24 Jun Reusing disposable items: saving money or risking cross-contamination?
There is no doubt that the cost of infection control or prevention protocols, equipment, and supplies eats away at the bottom line in dental practices. Dentists don’t have the ability, as in some other health-care settings, to charge a separate fee for supplies. Therefore, this cost is either included in the fees for services or it adds to the overhead, thus decreasing profitability.
There are many strategies that dental teams can implement to help reduce this cost, such as scheduling more treatment per appointment for patients, thus reducing the number of appointments needed to complete treatment. Working with dental supply companies to obtain the best pricing on equipment and supplies is another strategy. Reusing disposable items, however appealing it may be, is not a good strategy.
The types of disposable supplies that are frequently reused (inappropriately) are items such as suction tips, prophy cups and brushes, air/water syringe tips, and burs. Many times these items are placed in an ultrasonic cleaner to remove debris and then placed in a high-level disinfectant/sterilant, commonly referred to as the “cold sterile.” These items can be very difficult to clean, especially burs and air/water syringe tips. If the items are not free of debris, they cannot be adequately disinfected or sterilized. These items can then pose a risk of cross-infection when used on a subsequent patient.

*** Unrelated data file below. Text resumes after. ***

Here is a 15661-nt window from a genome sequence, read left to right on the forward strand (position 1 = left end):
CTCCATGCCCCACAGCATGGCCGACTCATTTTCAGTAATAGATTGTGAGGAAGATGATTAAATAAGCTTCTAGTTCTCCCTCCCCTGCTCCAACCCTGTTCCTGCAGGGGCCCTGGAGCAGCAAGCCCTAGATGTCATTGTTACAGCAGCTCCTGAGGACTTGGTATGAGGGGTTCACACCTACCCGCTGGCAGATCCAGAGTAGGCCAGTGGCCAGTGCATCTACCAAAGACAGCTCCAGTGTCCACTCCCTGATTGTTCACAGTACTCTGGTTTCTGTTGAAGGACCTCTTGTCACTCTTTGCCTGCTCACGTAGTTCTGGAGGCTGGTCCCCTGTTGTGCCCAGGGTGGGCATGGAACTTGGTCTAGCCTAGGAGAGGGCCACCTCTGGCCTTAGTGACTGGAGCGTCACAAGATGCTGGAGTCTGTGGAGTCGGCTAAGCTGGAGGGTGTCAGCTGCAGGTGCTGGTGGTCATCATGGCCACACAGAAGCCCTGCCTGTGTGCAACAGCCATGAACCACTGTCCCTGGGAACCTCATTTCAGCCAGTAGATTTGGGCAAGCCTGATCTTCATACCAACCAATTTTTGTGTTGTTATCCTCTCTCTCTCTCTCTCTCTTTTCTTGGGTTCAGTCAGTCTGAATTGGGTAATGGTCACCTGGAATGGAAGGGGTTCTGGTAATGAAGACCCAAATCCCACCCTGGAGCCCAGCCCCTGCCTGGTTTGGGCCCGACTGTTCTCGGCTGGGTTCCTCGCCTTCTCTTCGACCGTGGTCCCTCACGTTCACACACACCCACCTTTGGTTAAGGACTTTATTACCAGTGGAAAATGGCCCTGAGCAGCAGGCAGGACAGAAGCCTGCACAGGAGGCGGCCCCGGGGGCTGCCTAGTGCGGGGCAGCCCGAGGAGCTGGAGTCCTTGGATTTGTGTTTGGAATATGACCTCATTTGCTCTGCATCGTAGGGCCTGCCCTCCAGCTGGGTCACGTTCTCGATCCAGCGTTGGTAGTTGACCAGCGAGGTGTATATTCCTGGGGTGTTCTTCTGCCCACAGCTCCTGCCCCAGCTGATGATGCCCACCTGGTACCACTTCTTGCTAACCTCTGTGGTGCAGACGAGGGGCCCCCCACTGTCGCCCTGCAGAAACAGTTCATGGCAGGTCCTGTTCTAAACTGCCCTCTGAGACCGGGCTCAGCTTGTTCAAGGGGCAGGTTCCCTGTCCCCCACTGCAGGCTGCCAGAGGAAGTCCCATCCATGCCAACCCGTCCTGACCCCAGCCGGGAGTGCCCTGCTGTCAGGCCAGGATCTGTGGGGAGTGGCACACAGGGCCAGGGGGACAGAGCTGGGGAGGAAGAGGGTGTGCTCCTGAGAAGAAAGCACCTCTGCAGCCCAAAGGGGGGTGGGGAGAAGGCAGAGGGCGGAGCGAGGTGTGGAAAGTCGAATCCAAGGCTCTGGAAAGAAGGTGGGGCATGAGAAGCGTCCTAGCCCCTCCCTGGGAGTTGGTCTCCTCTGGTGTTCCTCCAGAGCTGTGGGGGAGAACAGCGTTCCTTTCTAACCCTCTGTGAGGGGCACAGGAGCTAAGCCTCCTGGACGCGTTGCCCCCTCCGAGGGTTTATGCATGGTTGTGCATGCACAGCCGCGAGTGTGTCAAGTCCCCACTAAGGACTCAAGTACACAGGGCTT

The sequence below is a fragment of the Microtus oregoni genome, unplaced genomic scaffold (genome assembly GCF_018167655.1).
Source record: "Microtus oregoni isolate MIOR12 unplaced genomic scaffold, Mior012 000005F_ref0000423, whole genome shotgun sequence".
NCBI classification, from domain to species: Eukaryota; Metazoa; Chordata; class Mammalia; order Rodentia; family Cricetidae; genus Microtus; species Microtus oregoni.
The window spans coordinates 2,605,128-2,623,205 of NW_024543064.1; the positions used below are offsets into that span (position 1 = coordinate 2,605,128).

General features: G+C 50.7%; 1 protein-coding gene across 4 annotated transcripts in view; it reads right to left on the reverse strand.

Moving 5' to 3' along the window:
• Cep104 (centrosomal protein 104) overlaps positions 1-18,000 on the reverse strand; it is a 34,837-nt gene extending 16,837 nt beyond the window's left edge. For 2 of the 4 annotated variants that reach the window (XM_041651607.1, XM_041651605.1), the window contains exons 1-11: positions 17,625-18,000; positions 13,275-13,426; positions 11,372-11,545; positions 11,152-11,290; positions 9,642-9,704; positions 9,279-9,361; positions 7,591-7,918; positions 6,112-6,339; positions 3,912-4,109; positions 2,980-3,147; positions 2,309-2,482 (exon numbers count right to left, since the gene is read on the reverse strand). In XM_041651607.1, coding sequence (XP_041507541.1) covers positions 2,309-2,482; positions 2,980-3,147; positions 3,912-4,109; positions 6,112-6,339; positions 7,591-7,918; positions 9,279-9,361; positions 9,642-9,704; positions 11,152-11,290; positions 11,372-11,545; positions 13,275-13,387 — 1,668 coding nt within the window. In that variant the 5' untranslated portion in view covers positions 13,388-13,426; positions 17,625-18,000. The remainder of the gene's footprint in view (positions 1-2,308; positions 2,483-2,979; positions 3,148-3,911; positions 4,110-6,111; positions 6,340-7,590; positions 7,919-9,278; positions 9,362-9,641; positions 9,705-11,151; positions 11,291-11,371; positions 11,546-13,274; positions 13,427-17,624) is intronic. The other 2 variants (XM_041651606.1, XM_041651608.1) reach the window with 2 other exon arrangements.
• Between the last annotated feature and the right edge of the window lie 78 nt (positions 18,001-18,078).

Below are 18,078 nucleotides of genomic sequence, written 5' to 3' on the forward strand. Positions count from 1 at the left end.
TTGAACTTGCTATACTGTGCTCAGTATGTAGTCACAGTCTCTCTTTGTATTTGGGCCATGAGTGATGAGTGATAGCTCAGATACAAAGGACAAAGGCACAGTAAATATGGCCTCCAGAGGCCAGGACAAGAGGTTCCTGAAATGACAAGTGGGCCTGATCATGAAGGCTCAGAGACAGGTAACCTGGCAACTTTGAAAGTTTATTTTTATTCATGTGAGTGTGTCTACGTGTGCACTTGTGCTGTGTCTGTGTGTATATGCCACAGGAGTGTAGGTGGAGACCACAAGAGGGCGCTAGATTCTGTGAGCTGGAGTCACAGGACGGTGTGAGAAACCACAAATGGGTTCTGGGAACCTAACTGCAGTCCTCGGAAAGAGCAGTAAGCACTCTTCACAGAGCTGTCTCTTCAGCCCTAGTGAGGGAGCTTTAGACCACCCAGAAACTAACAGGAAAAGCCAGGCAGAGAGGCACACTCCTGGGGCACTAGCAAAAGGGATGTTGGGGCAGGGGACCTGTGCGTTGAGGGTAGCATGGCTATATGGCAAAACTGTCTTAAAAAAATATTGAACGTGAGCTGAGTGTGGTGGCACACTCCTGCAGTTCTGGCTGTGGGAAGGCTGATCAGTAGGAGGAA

Items that are labeled as disposable are meant for one-time, one-patient use. The Food and Drug Administration (FDA) defines these types of devices as single-use devices or SUDs and has expressed concern regarding the reuse of these devices as a cost-saving measure. A little-known fact regarding the reuse of single-use items is that the FDA requires health-care facilities to ensure that a reprocessed single-use device is “as safe and effective as it was when originally manufactured.”